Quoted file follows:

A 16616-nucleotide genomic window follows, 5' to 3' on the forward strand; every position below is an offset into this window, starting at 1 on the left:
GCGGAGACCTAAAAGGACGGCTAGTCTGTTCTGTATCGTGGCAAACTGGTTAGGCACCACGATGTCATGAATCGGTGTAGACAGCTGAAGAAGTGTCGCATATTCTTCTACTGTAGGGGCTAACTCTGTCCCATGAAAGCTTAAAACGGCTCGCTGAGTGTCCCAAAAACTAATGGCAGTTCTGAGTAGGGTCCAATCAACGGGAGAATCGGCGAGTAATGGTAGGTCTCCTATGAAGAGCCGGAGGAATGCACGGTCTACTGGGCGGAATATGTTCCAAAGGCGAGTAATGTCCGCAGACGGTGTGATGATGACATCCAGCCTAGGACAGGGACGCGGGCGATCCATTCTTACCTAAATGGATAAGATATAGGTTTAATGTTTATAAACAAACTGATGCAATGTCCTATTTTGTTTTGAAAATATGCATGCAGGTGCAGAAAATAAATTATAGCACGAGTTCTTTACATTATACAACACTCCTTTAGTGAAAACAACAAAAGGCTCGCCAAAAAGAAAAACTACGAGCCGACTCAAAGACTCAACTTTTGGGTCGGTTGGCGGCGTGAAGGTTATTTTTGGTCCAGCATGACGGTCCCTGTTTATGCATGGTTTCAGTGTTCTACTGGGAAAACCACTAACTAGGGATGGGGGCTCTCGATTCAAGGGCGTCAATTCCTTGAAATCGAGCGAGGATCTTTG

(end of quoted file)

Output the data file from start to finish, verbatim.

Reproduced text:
A 16616-nucleotide genomic window follows, 5' to 3' on the forward strand; every position below is an offset into this window, starting at 1 on the left:
GCGGAGACCTAAAAGGACGGCTAGTCTGTTCTGTATCGTGGCAAACTGGTTAGGCACCACGATGTCATGAATCGGTGTAGACAGCTGAAGAAGTGTCGCATATTCTTCTACTGTAGGGGCTAACTCTGTCCCATGAAAGCTTAAAACGGCTCGCTGAGTGTCCCAAAAACTAATGGCAGTTCTGAGTAGGGTCCAATCAACGGGAGAATCGGCGAGTAATGGTAGGTCTCCTATGAAGAGCCGGAGGAATGCACGGTCTACTGGGCGGAATATGTTCCAAAGGCGAGTAATGTCCGCAGACGGTGTGATGATGACATCCAGCCTAGGACAGGGACGCGGGCGATCCATTCTTACCTAAATGGATAAGATATAGGTTTAATGTTTATAAACAAACTGATGCAATGTCCTATTTTGTTTTGAAAATATGCATGCAGGTGCAGAAAATAAATTATAGCACGAGTTCTTTACATTATACAACACTCCTTTAGTGAAAACAACAAAAGGCTCGCCAAAAAGAAAAACTACGAGCCGACTCAAAGACTCAACTTTTGGGTCGGTTGGCGGCGTGAAGGTTATTTTTGGTCCAGCATGACGGTCCCTGTTTATGCATGGTTTCAGTGTTCTACTGGGAAAACCACTAACTAGGGATGGGGGCTCTCGATTCAAGGGCGTCAATTCCTTGAAATCGAGCGAGGATCTTTG